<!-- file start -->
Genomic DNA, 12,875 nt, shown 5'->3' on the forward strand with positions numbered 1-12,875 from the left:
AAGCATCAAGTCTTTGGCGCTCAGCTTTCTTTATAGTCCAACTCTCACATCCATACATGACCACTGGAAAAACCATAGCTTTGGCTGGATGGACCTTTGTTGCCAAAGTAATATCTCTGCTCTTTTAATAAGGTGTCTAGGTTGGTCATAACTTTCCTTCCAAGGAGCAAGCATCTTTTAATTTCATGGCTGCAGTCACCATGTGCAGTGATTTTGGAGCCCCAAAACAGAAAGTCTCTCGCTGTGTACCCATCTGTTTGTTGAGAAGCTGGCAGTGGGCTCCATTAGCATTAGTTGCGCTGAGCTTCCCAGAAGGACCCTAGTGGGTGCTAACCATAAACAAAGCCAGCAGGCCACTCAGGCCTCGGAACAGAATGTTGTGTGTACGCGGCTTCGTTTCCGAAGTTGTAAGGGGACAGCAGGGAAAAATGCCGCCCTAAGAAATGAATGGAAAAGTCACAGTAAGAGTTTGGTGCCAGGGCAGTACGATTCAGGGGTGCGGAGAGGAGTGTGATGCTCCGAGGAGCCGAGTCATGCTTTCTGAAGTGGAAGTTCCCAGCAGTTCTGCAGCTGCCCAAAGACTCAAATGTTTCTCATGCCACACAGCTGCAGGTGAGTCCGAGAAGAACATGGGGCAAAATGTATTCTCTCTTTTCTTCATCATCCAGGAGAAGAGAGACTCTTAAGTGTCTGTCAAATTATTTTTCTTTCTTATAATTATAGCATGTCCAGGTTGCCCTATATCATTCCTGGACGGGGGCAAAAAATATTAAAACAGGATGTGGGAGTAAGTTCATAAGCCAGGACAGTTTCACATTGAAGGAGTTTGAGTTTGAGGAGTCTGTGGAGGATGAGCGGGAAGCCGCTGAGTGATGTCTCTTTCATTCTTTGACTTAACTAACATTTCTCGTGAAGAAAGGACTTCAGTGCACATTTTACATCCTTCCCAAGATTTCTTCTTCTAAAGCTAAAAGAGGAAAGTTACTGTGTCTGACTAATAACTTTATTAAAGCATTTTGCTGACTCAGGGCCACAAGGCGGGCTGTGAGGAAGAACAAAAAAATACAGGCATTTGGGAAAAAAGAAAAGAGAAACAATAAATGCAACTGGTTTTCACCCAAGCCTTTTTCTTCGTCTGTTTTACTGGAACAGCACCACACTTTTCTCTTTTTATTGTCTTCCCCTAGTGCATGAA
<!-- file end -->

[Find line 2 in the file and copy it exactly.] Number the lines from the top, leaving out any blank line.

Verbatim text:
AAGCATCAAGTCTTTGGCGCTCAGCTTTCTTTATAGTCCAACTCTCACATCCATACATGACCACTGGAAAAACCATAGCTTTGGCTGGATGGACCTTTGTTGCCAAAGTAATATCTCTGCTCTTTTAATAAGGTGTCTAGGTTGGTCATAACTTTCCTTCCAAGGAGCAAGCATCTTTTAATTTCATGGCTGCAGTCACCATGTGCAGTGATTTTGGAGCCCCAAAACAGAAAGTCTCTCGCTGTGTACCCATCTGTTTGTTGAGAAGCTGGCAGTGGGCTCCATTAGCATTAGTTGCGCTGAGCTTCCCAGAAGGACCCTAGTGGGTGCTAACCATAAACAAAGCCAGCAGGCCACTCAGGCCTCGGAACAGAATGTTGTGTGTACGCGGCTTCGTTTCCGAAGTTGTAAGGGGACAGCAGGGAAAAATGCCGCCCTAAGAAATGAATGGAAAAGTCACAGTAAGAGTTTGGTGCCAGGGCAGTACGATTCAGGGGTGCGGAGAGGAGTGTGATGCTCCGAGGAGCCGAGTCATGCTTTCTGAAGTGGAAGTTCCCAGCAGTTCTGCAGCTGCCCAAAGACTCAAATGTTTCTCATGCCACACAGCTGCAGGTGAGTCCGAGAAGAACATGGGGCAAAATGTATTCTCTCTTTTCTTCATCATCCAGGAGAAGAGAGACTCTTAAGTGTCTGTCAAATTATTTTTCTTTCTTATAATTATAGCATGTCCAGGTTGCCCTATATCATTCCTGGACGGGGGCAAAAAATATTAAAACAGGATGTGGGAGTAAGTTCATAAGCCAGGACAGTTTCACATTGAAGGAGTTTGAGTTTGAGGAGTCTGTGGAGGATGAGCGGGAAGCCGCTGAGTGATGTCTCTTTCATTCTTTGACTTAACTAACATTTCTCGTGAAGAAAGGACTTCAGTGCACATTTTACATCCTTCCCAAGATTTCTTCTTCTAAAGCTAAAAGAGGAAAGTTACTGTGTCTGACTAATAACTTTATTAAAGCATTTTGCTGACTCAGGGCCACAAGGCGGGCTGTGAGGAAGAACAAAAAAATACAGGCATTTGGGAAAAAAGAAAAGAGAAACAATAAATGCAACTGGTTTTCACCCAAGCCTTTTTCTTCGTCTGTTTTACTGGAACAGCACCACACTTTTCTCTTTTTATTGTCTTCCCCTAGTGCATGAA